An international team of scientists, including NYU Abu Dhabi researcher Nikolaos Georgakarakos and others from the United States, Japan and China, led by Jian Li of Nanjing University, has developed new insights that may explain the numerical asymmetry of the L4 Trojan and L5 Jupiter Trojan swarms, two clusters containing more than 10,000 asteroids move along the orbital path of Jupiter around the Sun.
For decades, scientists have known that there are many more asteroids in the L4 swarm than in the L5 swarm, but they didn’t fully understand why. asymmetry. In the current configuration of the solar system, the two swarms exhibit nearly identical dynamic stability and survival properties, leading scientists to believe that the differences occurred during earlier periods of our solar system’s life. Determining the cause of these differences could reveal new details about the formation and evolution of the solar system.
In the paper, “Asymmetry in the Number of L4 and L5 Jupiter Trojans Driven by Jupiter Leaping” published in the journal Astronomy and astrophysicsThe researchers presented a mechanism that could explain the observed number asymmetry.
“We suggest that Jupiter’s rapid outward transition – in terms of its distance to the Sun – could distort the composition of the Trojan swarms, leading to more stable orbits in the L4 swarm than in the L5 orbits,” Lee said.
This mechanism, which temporarily triggered different evolutionary paths for both of them asteroid The clusters, which share Jupiter’s orbit, offer a new, natural explanation for the unbiased observation that the L4 asteroids are about 1.6 times more massive than the asteroids in the L5 swarm.”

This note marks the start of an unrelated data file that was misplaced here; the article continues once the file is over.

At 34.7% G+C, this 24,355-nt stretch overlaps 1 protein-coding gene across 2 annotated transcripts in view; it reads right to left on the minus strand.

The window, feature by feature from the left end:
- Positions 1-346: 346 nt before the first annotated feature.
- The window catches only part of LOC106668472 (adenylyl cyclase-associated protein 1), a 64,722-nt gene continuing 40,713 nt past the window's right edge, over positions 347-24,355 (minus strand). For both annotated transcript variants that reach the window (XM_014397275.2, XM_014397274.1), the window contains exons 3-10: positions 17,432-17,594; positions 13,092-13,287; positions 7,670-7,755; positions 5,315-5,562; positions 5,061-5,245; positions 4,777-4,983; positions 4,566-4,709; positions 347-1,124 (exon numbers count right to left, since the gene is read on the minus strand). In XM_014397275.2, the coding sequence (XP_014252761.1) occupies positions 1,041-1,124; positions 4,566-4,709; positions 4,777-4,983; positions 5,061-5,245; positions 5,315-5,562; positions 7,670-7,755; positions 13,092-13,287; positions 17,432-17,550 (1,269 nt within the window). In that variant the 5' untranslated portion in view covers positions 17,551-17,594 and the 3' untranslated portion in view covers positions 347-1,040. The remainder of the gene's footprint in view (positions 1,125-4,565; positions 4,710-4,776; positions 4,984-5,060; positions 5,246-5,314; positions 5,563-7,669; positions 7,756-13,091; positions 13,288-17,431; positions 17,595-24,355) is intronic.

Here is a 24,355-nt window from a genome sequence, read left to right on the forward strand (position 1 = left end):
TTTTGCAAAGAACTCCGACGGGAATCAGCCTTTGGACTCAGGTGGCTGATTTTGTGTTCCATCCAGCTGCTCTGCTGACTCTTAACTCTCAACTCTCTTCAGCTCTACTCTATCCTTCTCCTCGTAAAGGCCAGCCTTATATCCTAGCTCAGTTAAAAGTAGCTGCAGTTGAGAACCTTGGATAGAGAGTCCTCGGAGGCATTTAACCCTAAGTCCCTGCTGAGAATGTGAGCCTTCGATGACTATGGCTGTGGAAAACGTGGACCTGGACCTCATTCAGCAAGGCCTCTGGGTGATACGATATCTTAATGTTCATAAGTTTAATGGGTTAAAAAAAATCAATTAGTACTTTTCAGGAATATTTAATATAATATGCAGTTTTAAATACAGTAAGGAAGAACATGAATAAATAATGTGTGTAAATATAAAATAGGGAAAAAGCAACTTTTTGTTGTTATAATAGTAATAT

The model simulates the orbital evolution of Jupiter, caused by planetary orbital instability in the early solar system. This caused Jupiter to migrate outward at a very high speed; The migration, which the researchers hypothesized was the likely cause of changes in the stability of nearby asteroid swarms. Future models could expand on this work by including additional aspects of the solar system’s evolution, which they could depict with improved resolution. This could include simulating rapid migrations of Jupiter at different speeds, and the impacts of nearby planets.
“The characteristics of the present solar system hold unsolved mysteries in its formation and early evolution,” Georgakarakos said.
“The ability to successfully simulate an event from an early stage in the evolution of the solar system and apply these findings to modern-day questions could also be a key tool as astrophysicists and other researchers work to learn more about the dawning of our universe.”
Jian Li et al., Asymmetry in the Number of L4 and L5 Jupiter Trojans Driven by Leaping Jupiter, Astronomy and astrophysics (2022). DOI: 10.1051/0004-6361/202244443
New york university
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